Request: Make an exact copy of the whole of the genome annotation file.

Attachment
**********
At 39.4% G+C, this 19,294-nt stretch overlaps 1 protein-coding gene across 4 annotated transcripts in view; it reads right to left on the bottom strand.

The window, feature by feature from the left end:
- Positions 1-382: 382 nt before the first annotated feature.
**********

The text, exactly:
At 39.4% G+C, this 19,294-nt stretch overlaps 1 protein-coding gene across 4 annotated transcripts in view; it reads right to left on the bottom strand.

The window, feature by feature from the left end:
- Positions 1-382: 382 nt before the first annotated feature.